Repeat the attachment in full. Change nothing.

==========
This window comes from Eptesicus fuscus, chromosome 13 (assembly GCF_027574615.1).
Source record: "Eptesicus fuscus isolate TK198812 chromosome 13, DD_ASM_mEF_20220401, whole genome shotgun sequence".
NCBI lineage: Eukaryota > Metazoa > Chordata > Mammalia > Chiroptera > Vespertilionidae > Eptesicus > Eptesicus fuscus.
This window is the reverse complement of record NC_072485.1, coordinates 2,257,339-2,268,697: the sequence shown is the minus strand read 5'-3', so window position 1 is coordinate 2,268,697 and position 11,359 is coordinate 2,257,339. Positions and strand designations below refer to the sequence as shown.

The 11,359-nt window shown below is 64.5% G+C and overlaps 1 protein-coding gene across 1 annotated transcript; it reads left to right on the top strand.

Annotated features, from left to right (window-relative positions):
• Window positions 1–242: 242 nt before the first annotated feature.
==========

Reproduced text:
This window comes from Eptesicus fuscus, chromosome 13 (assembly GCF_027574615.1).
Source record: "Eptesicus fuscus isolate TK198812 chromosome 13, DD_ASM_mEF_20220401, whole genome shotgun sequence".
NCBI lineage: Eukaryota > Metazoa > Chordata > Mammalia > Chiroptera > Vespertilionidae > Eptesicus > Eptesicus fuscus.
This window is the reverse complement of record NC_072485.1, coordinates 2,257,339-2,268,697: the sequence shown is the minus strand read 5'-3', so window position 1 is coordinate 2,268,697 and position 11,359 is coordinate 2,257,339. Positions and strand designations below refer to the sequence as shown.

The 11,359-nt window shown below is 64.5% G+C and overlaps 1 protein-coding gene across 1 annotated transcript; it reads left to right on the top strand.

Annotated features, from left to right (window-relative positions):
• Window positions 1–242: 242 nt before the first annotated feature.